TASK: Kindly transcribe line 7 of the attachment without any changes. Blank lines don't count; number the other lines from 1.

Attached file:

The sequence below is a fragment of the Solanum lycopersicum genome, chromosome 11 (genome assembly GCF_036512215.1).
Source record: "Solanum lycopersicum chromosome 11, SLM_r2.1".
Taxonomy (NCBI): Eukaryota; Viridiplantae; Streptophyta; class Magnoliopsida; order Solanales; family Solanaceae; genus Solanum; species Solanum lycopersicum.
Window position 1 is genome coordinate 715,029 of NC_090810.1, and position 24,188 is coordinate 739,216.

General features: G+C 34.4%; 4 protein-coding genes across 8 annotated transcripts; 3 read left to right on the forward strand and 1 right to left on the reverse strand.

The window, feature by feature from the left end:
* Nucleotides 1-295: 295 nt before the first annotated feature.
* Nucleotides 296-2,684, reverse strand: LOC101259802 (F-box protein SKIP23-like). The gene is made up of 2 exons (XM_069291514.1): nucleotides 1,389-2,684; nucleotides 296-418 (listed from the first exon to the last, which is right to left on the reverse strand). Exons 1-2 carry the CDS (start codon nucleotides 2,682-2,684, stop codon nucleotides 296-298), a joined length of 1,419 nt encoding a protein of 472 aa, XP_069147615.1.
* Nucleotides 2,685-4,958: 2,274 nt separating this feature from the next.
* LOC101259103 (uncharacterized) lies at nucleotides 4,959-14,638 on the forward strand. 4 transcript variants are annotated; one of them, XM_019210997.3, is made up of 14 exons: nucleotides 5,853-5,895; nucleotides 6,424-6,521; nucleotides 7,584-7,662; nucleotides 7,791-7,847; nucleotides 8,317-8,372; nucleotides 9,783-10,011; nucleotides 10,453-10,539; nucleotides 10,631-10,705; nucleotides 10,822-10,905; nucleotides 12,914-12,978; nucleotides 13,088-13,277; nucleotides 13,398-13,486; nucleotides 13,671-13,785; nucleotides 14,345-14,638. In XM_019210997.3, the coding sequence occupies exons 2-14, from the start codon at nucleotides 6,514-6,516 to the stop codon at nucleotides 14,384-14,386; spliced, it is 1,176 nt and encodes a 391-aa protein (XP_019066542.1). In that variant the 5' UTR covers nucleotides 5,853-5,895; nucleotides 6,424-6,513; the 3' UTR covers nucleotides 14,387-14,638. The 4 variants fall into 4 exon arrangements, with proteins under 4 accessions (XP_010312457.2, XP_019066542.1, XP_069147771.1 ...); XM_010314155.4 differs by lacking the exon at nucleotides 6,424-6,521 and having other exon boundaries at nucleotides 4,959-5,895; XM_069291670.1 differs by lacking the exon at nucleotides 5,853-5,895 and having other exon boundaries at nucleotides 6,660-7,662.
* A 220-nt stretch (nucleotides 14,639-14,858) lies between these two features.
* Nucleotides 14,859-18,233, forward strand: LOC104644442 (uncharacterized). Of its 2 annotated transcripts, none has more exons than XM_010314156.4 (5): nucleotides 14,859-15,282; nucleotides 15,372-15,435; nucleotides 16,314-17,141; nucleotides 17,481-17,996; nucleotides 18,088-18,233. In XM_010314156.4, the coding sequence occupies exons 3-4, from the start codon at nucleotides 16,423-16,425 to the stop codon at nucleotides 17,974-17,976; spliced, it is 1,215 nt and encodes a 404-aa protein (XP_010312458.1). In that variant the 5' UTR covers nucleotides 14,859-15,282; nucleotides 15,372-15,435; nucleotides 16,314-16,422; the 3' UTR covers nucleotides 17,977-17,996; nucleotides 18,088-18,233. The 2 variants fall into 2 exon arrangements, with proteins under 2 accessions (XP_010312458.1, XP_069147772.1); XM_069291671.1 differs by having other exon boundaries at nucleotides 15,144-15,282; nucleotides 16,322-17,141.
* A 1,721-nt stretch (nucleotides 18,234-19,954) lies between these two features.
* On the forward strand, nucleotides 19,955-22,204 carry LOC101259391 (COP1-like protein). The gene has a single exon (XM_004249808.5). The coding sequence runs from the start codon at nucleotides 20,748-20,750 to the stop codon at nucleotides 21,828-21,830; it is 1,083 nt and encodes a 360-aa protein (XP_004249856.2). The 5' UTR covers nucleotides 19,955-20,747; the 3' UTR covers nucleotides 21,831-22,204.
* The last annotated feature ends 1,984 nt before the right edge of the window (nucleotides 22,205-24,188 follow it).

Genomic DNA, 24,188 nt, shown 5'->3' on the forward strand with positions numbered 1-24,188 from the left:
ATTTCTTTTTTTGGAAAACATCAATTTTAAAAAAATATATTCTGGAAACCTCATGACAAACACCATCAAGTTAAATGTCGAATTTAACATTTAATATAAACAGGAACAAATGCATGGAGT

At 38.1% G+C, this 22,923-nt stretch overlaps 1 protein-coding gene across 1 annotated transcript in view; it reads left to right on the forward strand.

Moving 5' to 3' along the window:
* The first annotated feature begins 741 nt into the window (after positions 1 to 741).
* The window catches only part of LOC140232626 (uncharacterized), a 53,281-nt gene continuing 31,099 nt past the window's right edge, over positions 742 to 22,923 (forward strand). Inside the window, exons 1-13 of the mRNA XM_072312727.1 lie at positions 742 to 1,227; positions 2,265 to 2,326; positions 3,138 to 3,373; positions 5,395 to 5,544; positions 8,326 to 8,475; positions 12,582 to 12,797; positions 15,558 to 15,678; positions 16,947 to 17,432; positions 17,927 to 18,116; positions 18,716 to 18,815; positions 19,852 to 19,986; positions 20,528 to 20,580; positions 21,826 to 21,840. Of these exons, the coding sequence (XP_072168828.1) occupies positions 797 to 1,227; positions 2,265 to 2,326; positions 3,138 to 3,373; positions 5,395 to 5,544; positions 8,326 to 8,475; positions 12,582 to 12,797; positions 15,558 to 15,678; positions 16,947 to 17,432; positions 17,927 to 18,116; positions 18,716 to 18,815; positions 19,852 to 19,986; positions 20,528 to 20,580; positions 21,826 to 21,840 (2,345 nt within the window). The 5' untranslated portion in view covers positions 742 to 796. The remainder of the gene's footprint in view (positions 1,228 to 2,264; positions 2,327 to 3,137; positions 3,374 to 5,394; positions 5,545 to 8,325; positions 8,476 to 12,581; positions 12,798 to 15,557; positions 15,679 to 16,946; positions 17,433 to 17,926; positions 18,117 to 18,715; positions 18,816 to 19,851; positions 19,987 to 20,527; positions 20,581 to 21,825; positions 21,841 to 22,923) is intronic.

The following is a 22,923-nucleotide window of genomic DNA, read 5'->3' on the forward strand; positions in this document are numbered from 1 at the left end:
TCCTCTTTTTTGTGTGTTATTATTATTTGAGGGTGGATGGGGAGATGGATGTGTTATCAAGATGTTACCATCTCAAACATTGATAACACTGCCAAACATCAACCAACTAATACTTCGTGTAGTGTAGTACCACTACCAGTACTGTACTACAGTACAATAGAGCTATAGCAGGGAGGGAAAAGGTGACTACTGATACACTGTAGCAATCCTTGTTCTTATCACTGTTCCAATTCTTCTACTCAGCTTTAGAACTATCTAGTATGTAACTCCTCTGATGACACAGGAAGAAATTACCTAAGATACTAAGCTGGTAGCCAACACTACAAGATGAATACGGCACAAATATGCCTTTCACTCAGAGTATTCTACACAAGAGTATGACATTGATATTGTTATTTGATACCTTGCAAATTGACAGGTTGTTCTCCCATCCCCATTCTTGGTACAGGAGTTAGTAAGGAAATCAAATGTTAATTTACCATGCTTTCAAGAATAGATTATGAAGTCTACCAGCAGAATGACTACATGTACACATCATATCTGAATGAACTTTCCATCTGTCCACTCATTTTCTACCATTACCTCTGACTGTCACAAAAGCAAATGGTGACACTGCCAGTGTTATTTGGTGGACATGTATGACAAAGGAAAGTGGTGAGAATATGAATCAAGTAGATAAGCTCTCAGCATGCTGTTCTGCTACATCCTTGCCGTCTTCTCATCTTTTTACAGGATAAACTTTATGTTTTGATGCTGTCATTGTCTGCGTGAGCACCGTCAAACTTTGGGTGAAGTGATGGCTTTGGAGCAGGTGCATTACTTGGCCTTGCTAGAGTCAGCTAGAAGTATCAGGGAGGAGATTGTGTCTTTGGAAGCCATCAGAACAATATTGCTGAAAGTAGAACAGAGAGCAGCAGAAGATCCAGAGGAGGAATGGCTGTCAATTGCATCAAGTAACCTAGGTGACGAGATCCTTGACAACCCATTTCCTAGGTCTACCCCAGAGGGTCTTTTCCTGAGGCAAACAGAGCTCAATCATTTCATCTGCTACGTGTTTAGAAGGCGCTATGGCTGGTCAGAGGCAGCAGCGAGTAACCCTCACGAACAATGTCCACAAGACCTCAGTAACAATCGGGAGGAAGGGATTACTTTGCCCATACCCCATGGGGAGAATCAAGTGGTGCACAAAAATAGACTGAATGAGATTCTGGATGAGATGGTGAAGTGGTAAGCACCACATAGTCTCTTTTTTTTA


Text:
* Nucleotides 1-295: 295 nt before the first annotated feature.